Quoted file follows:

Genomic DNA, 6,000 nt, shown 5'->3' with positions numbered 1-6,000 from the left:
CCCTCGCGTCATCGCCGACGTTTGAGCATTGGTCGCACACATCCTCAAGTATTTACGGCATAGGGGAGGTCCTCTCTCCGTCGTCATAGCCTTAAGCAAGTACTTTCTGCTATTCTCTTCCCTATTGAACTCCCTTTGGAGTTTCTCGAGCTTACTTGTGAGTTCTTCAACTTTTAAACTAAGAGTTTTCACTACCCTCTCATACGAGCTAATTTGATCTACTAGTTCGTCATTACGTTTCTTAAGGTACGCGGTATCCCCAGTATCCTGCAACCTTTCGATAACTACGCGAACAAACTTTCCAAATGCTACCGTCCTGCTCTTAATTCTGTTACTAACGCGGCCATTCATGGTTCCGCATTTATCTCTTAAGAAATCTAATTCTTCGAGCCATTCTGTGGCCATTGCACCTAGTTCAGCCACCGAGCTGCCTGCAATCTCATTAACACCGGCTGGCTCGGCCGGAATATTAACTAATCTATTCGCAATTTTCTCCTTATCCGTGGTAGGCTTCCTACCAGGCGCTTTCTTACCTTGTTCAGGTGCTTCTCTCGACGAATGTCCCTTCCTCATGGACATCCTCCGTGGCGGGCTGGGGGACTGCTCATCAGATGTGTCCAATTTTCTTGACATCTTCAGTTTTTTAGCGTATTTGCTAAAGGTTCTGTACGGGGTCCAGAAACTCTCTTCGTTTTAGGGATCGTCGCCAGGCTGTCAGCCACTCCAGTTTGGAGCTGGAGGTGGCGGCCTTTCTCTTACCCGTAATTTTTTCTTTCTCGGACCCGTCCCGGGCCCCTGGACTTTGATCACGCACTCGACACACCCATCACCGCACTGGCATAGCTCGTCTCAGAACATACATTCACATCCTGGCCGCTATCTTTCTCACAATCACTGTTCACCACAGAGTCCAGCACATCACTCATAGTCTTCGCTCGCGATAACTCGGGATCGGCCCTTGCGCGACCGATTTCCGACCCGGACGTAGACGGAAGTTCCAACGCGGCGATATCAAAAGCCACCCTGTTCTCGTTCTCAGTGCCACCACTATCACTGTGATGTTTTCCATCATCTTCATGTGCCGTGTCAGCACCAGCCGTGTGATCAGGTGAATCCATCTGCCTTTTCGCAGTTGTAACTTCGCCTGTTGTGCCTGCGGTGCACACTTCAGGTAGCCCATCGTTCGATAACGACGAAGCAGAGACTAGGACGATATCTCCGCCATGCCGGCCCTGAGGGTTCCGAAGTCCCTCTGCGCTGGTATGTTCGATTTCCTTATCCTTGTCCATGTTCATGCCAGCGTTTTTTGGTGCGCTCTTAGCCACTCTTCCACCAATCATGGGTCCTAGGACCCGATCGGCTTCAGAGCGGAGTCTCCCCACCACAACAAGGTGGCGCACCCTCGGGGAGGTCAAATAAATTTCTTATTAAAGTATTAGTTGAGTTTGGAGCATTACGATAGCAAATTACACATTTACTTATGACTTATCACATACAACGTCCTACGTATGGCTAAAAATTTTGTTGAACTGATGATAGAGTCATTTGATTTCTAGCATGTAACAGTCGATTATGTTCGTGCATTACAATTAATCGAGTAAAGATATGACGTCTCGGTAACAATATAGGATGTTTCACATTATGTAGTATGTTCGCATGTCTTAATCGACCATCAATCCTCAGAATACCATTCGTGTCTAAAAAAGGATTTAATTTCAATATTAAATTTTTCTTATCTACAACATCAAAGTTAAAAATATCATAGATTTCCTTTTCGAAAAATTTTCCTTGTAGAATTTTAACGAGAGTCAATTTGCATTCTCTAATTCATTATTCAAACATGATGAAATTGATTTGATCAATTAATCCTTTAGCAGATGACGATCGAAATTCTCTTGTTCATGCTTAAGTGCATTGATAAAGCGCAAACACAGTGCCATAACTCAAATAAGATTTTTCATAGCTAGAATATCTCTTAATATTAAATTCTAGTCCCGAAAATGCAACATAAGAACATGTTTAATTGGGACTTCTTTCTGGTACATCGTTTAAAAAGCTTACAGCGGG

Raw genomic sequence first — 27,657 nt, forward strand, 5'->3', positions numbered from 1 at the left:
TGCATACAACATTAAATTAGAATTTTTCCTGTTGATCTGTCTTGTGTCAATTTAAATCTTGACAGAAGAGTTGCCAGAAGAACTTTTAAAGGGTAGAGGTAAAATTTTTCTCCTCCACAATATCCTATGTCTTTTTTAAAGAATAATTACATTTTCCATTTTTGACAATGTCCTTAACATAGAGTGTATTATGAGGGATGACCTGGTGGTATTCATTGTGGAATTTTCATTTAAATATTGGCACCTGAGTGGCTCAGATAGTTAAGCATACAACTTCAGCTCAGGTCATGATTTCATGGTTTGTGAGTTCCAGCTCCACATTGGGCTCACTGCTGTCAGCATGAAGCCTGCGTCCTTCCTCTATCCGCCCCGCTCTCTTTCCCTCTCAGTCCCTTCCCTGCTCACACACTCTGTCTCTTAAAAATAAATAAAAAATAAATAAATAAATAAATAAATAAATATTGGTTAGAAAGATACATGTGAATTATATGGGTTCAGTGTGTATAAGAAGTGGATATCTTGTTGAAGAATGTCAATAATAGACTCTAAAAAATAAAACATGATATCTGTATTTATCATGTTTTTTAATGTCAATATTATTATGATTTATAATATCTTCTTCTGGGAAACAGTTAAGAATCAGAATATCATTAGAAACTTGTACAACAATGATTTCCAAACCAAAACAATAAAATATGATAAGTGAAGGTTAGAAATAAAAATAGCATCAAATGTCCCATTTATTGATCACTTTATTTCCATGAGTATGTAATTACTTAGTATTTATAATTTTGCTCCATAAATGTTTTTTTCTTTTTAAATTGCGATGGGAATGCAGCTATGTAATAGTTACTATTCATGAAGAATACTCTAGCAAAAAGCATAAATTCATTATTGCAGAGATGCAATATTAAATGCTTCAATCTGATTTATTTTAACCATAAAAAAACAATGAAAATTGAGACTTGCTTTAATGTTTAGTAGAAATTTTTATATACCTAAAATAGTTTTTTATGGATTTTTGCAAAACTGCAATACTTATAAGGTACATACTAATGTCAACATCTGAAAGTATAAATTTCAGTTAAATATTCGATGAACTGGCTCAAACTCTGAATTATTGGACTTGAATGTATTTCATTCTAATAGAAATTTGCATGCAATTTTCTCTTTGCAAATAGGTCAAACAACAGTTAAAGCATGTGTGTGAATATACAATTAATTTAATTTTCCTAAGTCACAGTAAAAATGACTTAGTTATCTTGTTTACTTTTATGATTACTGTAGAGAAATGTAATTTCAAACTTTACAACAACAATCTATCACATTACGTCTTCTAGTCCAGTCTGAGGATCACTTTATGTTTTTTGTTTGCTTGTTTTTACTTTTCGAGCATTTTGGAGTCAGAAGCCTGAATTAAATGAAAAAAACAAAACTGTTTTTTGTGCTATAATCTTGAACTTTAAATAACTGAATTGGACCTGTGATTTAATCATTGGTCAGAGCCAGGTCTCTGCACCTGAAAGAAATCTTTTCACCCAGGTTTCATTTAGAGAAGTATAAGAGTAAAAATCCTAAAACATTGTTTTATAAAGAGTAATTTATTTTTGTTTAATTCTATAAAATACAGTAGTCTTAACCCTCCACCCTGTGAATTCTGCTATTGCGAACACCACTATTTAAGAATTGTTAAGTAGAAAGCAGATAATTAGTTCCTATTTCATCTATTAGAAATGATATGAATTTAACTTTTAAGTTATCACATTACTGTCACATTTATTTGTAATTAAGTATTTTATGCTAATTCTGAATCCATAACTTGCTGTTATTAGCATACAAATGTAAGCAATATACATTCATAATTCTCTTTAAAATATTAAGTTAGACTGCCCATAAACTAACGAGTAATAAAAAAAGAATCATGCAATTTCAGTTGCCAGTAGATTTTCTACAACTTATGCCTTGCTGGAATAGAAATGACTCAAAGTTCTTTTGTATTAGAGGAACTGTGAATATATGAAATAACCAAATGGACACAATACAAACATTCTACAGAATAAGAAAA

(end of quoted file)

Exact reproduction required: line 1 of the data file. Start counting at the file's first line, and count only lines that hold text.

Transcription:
Genomic DNA, 6,000 nt, shown 5'->3' with positions numbered 1-6,000 from the left: